Keeping the rock outcropping between me and the barrage of endless bullets, I inch closer to my enemies, and then let Bloodwing loose a second time. This time he beelines to the crouching raider behind the barricade, ripping the poor bastard to shreds. Since I have focused on making Bloodwing a true agent of death, not only does he solve my problem with the raider, upon returning to me, he also restores a big portion of my health.
Revitalized, I switch to the SMG and come out of hiding guns blazing, lobbing two grenades at the remaining foes. It does not take too long, and within minutes they lie at my feet, fresh bullet-holes gaping like the unending depths of a dark, dreary abyss.
I hear something shriek overhead. Rokks. These guys have very little health, but in large groups they can swarm you, and rip your insides out in seconds. There is trouble ahead. I can feel it in the air. I better be careful.
Hugging Chemical Barrels is a Bad Idea
After clearing out another small camp, and inching close to the edges to keep my distance from the rokks overhead, I spot another sniper perch in the distance. I crouch, debating if I should send in my personal agent of death on wings, or dispatch him with a single bullet? Bloodwing would not be able to get him at that range. He has already established that any considerable length of distance between us causes him severe separation anxiety. And that is when I notice the corrosive acid barrel next to the lookout. A single shot explodes the barrel, showering him in acid. I watch his surprised expression through the scope, as the acid eats away at his body, literally devouring him whole. Good riddance.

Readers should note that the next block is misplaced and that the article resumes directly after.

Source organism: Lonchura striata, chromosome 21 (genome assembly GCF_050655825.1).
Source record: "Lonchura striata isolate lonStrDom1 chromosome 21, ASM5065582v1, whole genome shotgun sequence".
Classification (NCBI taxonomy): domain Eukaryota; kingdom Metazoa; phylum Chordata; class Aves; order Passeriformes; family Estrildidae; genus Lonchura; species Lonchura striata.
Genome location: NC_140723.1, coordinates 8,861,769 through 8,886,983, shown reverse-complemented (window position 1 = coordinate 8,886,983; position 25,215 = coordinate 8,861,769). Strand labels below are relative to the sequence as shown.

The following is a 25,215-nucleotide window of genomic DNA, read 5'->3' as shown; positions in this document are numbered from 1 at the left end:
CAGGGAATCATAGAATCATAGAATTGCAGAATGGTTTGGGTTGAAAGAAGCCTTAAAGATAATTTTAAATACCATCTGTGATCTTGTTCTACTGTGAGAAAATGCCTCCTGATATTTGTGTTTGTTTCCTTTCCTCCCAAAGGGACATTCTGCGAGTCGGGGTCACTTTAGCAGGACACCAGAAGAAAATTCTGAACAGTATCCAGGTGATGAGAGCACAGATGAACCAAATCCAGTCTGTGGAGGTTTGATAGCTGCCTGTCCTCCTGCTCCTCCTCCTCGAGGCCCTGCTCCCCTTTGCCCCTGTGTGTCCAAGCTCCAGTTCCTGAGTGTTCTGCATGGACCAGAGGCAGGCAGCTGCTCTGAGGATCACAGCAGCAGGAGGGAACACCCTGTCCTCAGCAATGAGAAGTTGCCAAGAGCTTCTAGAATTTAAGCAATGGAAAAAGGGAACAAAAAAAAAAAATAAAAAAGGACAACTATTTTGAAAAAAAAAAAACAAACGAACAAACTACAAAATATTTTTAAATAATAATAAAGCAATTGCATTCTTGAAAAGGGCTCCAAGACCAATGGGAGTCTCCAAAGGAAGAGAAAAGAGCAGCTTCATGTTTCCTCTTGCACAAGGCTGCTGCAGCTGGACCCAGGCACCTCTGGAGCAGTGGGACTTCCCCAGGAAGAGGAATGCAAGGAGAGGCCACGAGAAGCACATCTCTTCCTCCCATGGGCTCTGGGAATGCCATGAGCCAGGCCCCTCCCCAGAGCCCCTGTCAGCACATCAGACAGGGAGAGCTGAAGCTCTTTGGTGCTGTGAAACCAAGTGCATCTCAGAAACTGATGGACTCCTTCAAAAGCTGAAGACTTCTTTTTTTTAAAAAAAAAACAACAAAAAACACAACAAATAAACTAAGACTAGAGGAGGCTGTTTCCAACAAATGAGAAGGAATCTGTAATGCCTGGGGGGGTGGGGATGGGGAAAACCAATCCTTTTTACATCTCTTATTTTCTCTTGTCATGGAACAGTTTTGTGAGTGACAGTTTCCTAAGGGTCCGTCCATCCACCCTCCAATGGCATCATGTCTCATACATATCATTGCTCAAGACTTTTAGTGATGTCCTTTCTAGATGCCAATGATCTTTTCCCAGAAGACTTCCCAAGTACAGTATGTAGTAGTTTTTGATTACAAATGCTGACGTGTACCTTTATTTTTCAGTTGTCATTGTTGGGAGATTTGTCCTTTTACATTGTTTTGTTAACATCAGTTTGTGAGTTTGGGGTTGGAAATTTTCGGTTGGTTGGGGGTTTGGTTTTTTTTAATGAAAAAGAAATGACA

The Fourth Piece of the Puzzle
My map tells me the four pieces of the legendary sniper rifle are in the next camp. I start shooting. Psychotic midgets, shotgunners, badass bruisers, they all succumb to the overwhelming firepower I pack, backed by the ferocious talons of my trusty companion. It’s a little odd they some of them come out of hiding only after the very last combatant on the field has been eliminated. I have a feeling if they all came at once, I would be swarmed, overwhelmed and killed. This all seems a little too… easy.
The sniper rifle has four parts I need to secure. I have found only three so far. I make several circuits of the camp, and my map indicator offers little help. I am a little frustrated, three other three pieces were essentially just lying about, why isn’t this one? It is then that I notice that only one of the buildings in the camp has an upward pointing arrow. And if that is not enough of a hint, there are three storage cabinets on the roof of the structure as added incentive. I jump above, and grab the last piece. But what truly annoys me is that this last piece was a good distance away from where my map marker suggested.
Sledge is a Cocky Bastard!
My map tells me the mine key is in Sledge’s Safehouse, which seems to be just up the hill from my present location. I take out my sniper rifle to scope out the area. The criminal hideout sits atop a small hill about 100 paces ahead of me. So ballsy are the inhabitants, that they have made no attempts to hide the entrance. In fact, upon closer inspection, the entry point prominently displays the words: “Sledge’s Safehouse.”
Cocky bastards! (See what I did there?)
Bloodwing stirs restlessly. He can sense the blood of the upcoming battle. I pet his head. I check my weapons, making one last round of the camp to pick up any additional ammunition. Satisfied that all my ordinance is in order, I start my short trek to the safe house.
Time to hunt!